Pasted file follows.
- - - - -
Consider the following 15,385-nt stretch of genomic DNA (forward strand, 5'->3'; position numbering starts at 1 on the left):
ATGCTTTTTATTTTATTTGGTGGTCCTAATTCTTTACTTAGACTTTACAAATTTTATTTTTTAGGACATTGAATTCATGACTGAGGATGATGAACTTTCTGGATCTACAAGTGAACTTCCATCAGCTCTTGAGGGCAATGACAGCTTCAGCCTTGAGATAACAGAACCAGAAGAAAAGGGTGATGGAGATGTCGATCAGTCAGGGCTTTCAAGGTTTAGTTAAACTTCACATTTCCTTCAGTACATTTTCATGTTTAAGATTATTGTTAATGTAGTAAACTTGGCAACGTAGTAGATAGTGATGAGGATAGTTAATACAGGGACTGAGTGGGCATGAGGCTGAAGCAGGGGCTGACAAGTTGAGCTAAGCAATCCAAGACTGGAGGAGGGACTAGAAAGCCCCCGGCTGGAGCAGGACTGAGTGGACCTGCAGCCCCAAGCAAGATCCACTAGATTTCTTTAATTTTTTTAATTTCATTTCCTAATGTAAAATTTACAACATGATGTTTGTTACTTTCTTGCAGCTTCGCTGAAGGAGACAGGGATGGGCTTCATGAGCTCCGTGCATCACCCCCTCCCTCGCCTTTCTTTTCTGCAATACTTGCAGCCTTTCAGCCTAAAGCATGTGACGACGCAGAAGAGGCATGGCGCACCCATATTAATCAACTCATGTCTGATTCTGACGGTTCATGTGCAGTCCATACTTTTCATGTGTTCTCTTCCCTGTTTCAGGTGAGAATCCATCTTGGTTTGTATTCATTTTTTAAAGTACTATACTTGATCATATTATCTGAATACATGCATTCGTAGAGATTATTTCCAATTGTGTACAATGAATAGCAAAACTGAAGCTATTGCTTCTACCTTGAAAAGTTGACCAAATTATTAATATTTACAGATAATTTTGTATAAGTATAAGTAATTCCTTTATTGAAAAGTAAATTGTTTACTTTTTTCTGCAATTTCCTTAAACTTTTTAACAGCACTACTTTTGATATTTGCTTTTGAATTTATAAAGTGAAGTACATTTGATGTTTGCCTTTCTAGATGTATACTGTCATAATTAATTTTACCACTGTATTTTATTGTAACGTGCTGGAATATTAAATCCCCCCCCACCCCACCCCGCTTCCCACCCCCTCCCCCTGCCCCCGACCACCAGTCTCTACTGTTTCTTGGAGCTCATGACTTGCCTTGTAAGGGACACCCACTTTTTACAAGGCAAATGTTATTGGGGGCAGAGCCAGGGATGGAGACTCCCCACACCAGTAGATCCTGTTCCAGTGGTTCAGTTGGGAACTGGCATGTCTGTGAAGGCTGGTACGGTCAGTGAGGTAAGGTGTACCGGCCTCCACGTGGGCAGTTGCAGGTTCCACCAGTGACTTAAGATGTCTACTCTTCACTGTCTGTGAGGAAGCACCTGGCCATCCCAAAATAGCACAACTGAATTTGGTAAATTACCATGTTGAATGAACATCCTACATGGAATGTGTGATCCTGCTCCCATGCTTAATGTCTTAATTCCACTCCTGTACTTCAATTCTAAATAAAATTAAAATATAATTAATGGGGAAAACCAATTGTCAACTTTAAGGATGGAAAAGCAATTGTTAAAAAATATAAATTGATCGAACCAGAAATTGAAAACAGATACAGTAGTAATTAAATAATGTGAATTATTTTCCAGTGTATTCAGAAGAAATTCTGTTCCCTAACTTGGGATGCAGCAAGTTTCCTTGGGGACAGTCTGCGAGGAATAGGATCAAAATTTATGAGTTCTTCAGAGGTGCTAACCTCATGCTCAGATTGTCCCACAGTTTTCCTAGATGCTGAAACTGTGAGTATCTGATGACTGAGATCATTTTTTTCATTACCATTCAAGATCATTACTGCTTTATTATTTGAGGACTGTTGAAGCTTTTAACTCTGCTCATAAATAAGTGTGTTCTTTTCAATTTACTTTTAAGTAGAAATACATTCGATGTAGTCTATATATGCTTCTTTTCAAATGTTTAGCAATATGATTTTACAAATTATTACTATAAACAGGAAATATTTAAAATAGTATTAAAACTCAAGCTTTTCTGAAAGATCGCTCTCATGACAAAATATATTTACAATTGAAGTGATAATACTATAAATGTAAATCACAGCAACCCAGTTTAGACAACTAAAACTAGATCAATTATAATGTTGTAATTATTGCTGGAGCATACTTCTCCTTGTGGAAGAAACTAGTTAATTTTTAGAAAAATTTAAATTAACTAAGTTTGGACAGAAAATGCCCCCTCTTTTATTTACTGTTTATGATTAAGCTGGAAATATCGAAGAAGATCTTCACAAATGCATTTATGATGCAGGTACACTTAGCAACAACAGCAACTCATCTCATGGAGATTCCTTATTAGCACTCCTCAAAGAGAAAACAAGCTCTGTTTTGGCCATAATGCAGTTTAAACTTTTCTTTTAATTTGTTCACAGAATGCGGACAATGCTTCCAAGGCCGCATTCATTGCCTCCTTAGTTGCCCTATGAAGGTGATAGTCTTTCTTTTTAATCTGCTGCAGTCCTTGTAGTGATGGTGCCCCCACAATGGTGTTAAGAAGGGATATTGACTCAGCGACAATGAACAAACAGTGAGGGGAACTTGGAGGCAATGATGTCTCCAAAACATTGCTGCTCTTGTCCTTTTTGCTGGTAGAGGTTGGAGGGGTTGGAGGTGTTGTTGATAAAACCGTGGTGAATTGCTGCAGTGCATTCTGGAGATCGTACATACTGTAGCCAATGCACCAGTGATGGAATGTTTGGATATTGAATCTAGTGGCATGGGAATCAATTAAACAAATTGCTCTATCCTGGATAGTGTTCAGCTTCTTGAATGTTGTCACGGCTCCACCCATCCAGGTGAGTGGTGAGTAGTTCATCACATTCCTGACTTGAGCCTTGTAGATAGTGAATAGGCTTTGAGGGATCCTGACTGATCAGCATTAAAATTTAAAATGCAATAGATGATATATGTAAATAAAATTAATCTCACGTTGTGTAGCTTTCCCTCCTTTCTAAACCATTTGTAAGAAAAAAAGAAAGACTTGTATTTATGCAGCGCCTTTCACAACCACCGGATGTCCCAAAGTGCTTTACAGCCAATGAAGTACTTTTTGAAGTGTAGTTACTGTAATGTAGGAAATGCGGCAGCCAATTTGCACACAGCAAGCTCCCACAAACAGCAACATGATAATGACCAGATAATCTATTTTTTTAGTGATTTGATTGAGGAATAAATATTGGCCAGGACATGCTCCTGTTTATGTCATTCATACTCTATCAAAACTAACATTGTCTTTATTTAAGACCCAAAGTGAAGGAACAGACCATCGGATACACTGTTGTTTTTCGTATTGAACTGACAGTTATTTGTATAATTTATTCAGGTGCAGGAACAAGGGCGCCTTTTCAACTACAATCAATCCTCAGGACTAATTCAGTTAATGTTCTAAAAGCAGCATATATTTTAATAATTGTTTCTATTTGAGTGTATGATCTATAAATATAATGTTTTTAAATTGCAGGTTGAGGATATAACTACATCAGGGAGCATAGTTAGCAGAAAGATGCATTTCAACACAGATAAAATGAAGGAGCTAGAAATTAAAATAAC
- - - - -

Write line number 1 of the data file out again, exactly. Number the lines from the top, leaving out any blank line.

Consider the following 15,385-nt stretch of genomic DNA (forward strand, 5'->3'; position numbering starts at 1 on the left):